It is not hard to represent a file system as a set of objects. First a single file’s contents is a single object. If there are concerns about a maximum size of objects, then a single file can be broken into a set of constant size objects (with the last object being variable size) plus one object which lists those objects. A directory is another object. The contents of this object is a list of directory items. Each directory item contains data about the item such as backup id, size, permissions, dates, etc and the object id that represents the contents of that directory item. Each directory item is either a file or directory. For purposes of Time Machine, the directory item could be just a slightly modified HFS+ B-tree element.

Handling things such as the resource fork (which isn’t used much anymore) is simply done by storing the resource and data forks in separate objects and the directory item has a reference to 2 objects for contents to represent each fork.

From this any file’s contents is easily found by starting with the directory object which represents the root of the drive. So finding /Users/macuser/important.txt is found by looking at the root object and finding the entry for Users. The entry indicates it is a directory and the object id for it. Read that object and find the entry for macuser. Same deal as last time and find important.txt. This time the directory entry indicates it is a file and its object id. Open that object and you have the content of the important file.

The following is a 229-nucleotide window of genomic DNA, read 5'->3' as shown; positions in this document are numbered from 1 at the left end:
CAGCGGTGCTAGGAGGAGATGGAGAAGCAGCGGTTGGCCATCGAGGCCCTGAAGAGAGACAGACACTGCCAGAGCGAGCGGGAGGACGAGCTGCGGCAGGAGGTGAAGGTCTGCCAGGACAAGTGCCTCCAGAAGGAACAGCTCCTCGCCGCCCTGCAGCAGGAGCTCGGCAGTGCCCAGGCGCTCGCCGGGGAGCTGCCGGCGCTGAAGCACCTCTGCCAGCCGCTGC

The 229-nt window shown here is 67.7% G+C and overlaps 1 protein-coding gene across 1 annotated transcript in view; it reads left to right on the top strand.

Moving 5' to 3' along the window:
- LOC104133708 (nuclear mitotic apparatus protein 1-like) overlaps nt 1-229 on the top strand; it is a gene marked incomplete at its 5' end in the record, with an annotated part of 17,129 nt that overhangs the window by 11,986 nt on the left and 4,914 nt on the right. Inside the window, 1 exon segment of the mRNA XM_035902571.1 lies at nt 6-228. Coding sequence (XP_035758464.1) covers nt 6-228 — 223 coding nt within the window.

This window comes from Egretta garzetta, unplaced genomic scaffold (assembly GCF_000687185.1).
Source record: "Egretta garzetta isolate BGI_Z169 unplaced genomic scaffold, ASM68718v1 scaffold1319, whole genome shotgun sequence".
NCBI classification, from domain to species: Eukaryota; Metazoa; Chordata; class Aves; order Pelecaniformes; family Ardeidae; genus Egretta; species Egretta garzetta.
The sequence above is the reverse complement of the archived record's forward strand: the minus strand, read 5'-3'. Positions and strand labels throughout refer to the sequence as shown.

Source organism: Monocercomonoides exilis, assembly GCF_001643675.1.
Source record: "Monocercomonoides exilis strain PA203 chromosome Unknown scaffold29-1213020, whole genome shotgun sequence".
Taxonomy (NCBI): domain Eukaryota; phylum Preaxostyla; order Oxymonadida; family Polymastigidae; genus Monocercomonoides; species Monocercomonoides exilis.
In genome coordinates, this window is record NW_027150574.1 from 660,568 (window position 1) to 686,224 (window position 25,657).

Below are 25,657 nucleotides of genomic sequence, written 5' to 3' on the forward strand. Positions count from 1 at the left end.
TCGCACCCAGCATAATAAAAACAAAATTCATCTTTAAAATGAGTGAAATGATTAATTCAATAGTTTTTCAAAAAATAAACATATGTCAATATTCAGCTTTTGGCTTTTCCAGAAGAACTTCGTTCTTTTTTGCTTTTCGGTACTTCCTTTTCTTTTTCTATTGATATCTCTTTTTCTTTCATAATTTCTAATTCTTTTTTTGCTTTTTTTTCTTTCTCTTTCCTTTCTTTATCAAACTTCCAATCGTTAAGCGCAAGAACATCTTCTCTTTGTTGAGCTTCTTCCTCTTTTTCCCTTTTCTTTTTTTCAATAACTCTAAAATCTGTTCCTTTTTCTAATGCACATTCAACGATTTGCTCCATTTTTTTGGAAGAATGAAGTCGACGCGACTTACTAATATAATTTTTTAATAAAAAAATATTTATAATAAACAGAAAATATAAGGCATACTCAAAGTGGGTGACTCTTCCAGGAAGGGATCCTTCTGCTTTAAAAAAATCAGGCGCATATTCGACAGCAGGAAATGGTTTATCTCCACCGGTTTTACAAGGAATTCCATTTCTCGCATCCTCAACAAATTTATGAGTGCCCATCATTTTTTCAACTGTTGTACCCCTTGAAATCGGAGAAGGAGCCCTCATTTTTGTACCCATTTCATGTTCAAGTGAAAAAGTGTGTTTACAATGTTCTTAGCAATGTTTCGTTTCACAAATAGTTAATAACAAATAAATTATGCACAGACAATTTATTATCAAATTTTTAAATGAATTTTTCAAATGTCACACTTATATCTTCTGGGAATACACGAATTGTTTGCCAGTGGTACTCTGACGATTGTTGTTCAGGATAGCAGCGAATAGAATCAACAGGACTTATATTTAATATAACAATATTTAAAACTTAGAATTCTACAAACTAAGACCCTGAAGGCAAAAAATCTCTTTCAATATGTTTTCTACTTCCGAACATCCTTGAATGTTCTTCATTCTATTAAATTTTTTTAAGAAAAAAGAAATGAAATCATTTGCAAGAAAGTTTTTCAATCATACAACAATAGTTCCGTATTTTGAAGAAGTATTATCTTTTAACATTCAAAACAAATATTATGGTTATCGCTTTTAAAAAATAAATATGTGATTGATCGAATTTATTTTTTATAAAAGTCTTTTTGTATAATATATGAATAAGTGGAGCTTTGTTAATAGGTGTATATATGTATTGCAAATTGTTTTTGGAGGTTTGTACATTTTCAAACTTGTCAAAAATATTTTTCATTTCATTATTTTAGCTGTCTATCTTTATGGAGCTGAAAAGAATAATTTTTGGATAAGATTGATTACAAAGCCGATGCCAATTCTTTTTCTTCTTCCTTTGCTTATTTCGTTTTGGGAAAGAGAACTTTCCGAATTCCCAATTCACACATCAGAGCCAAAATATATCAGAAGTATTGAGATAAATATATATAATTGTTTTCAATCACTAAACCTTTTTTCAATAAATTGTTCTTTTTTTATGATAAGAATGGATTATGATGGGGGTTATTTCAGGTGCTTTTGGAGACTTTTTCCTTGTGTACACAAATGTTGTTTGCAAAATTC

When an incremental backup is performed, the current Time Machine already determines what has changed since last time and only backs up those pieces. So if it determines that the only file that changed is /Users/macuser/important.txt, then it creates a new object for the new important text file, stores that, stores the new /Users/macuser in a new object and similarly with /Users and /. This is essentially a copy-on-write system where new content is stored in new objects and old objects are never modified. This ensures the contents of old backups are intact.

Backup Metadata

Each backup should have some important metadata. Most notably is the object id of the top of the backup. Additionally it should contain the size, backup id, date, etc. Inexplicably to me, Apple’s current Time Machine requires mdsync (spotlight) to re-index the backup. This can be implemented by reading the previous backup’s database, apply the changes to re-index (the objects new to this backup), and storing this database in a new object. Then this object is just one piece of metadata for this backup. Additionally the snapshot should store the kill list

Temp Object Storage

The current Time Machine has a concept of a backup which is in progress. If this is interrupted, then on the next backup the in progress is examined and effectively resumed. In case an object was backed up for the in-progress backup and is no longer needed, it could be difficult to find this object (I’m not sure if this is the case). So an incremental backup could store all of its new objects in a temp location until the backup is complete.